The catch phrase of Smokey the Bear, “Only you can prevent wild fires,” was instilled in me at a very young age, as well as the lesson that one should leave a campsite better than one found it. It was our responsibility to take care of these special places, to take care of them for others, and for ourselves. This is done with the hope that when we come back, the pristine mountain lake that you remember is not a green soup of beer cans, used Tupperware, and dead three headed fish.
While definitely not true in all parks, most people seem to follow this simple yet profound courtesy, which begs the question: why we do not carry this same thinking to other parts of our lives?
While Smokey the Bear is pretty tied up in his work preventing wild fires, his message of personal responsibility should extend far beyond the woods. Smokey the Bear is not threatening us, he is not informing us of a rule. He is simply relating a fact. That fact is that if you do not care for it, then the world could actually burst into flames. What I am confused about is why this isn’t applied to everything else?
Why is it that people expect someone to clean up their mess, to do their laundry, to clean their dishes, to clean the floors….oh wait, at Gustavus they do.
You have about 12 loads of laundry that you have to do, and once your dishes are on the conveyor belt in the Caf, you don’t think twice about them. And all too often, I see people pretending that the custodians who care for our homes are invisible. Perhaps the reason why we do not take responsibility for ourselves is that, up until now, we really have not had to.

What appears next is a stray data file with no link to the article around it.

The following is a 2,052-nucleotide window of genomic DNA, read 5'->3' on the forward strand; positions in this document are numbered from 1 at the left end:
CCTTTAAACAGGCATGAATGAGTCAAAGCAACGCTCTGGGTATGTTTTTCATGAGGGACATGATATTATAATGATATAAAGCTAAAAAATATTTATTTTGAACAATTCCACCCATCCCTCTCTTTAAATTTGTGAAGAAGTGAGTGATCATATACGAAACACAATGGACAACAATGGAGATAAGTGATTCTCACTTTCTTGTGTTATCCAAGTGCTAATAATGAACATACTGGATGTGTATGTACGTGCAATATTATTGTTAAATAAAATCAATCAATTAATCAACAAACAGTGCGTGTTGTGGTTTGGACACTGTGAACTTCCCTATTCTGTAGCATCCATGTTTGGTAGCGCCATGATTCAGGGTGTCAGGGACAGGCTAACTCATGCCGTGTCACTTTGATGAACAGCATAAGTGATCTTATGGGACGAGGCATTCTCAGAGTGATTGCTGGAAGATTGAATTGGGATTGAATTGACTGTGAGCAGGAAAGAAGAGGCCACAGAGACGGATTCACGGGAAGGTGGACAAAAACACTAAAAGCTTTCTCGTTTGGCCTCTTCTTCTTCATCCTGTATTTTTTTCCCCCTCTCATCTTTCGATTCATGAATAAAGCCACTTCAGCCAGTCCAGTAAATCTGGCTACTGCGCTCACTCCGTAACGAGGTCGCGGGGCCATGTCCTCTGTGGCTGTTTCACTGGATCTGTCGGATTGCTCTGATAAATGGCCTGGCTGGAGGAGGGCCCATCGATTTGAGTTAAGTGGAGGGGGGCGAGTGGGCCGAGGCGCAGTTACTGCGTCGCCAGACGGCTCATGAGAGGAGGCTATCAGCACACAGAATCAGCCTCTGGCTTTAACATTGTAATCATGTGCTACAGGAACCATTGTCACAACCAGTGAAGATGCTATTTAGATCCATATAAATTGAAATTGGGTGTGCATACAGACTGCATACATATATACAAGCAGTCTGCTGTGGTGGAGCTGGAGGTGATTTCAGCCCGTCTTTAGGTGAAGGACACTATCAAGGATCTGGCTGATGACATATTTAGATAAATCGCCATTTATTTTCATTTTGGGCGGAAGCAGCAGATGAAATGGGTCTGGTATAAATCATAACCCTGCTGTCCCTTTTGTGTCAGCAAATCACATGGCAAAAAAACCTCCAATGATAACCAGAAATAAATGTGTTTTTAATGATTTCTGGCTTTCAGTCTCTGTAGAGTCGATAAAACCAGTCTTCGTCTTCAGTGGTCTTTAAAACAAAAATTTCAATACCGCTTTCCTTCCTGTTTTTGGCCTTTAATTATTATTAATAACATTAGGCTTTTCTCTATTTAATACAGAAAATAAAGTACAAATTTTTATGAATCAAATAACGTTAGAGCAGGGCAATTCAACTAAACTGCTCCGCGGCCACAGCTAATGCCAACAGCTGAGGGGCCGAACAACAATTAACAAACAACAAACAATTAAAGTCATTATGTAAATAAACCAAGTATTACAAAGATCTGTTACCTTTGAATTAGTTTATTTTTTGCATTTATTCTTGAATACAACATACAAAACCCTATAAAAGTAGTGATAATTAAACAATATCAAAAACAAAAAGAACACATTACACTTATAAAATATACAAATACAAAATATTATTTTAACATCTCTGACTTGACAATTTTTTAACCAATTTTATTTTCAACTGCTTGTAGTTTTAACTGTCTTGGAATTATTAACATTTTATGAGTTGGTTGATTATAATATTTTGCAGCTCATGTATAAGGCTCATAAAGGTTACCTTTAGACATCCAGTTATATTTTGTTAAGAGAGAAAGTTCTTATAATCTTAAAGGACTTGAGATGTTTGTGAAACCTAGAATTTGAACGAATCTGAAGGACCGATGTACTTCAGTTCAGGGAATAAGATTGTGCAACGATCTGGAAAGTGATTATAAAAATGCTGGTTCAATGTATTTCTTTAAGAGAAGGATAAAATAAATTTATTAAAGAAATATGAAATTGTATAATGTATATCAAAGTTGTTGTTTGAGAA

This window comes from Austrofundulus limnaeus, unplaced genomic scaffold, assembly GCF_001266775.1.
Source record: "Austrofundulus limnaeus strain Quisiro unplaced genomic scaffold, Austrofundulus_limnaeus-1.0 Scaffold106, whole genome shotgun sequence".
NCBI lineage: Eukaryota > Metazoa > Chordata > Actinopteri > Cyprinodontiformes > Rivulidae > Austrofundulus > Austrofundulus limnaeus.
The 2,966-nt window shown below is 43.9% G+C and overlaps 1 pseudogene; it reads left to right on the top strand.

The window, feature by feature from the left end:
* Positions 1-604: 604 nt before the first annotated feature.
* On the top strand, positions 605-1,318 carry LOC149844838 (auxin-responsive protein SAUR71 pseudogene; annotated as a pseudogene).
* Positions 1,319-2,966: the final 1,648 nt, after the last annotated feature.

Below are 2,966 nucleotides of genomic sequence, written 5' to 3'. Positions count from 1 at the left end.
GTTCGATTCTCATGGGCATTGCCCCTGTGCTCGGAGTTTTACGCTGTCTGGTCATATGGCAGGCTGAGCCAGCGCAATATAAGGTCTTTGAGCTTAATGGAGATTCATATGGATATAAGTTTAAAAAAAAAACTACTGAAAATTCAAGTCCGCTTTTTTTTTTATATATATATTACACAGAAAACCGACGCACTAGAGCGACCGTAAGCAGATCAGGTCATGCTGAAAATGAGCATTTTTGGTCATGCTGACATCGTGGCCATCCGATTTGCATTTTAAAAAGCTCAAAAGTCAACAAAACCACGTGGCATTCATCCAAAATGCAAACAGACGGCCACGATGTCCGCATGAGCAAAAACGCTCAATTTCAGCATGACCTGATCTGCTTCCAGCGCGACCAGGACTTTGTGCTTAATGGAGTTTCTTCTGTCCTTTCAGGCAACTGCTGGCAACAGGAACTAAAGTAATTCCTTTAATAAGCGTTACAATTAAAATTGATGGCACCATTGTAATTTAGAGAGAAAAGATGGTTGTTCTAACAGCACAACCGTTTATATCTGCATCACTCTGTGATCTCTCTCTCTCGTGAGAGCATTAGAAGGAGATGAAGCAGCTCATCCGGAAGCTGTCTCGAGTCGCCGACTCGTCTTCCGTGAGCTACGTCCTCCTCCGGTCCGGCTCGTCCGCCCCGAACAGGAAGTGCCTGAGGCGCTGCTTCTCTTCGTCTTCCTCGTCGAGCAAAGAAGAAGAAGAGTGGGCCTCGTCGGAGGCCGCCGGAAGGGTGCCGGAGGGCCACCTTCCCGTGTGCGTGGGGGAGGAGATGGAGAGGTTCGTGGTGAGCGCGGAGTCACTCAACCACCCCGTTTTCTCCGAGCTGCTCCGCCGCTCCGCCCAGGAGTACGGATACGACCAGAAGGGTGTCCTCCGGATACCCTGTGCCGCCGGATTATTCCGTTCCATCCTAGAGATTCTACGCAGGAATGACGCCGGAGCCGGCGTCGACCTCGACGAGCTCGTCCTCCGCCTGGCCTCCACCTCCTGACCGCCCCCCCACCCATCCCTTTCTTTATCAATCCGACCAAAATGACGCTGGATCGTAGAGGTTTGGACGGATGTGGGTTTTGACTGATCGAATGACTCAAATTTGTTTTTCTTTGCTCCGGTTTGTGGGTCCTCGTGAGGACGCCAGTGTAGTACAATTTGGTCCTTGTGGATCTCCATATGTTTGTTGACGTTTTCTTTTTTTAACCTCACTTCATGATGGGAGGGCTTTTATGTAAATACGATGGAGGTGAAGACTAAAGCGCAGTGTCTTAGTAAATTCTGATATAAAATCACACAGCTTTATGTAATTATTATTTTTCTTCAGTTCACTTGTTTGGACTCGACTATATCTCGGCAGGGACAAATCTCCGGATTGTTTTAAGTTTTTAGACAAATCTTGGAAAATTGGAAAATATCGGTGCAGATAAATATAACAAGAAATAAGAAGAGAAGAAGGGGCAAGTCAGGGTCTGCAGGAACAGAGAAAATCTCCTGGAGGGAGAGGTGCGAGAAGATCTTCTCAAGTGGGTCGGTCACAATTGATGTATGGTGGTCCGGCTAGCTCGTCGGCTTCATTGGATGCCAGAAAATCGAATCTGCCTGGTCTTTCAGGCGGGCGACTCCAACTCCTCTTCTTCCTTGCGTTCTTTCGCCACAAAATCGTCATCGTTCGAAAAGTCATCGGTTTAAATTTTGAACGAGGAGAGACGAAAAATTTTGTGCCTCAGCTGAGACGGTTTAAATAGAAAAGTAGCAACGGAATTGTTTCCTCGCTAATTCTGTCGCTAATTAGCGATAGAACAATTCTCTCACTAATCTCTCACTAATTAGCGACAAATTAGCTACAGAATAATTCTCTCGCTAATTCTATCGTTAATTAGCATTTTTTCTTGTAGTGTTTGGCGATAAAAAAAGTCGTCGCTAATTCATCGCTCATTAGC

Frankly, I am rather sad. In a few years, our generation is going to take over the world. We will be the ones running business, practicing medicine, campaigning for public office, but many of us will still not be bothered to do our own laundry and will instead settle on taking it home for Mom.
Smokey would be disappointed. Not only is our lack of personal responsibility a problem for others who are left with our mess to clean up, but it is also incredibly unfair to ourselves.
Responsibility is a recognition of ability, an ability that provides you the capacity to do something: to leave the campsite better than you found it. If we are always leaving our garbage for others to deal with, never fixing our own problems or coming up with our own solutions, we paralyze ourselves with the fictitious belief of our own helplessness.
This is Gustavus. This is where we learn how to change the world. So take on some personal responsibility for yourself, listen to Smokey, and for God’s sake, go do your laundry.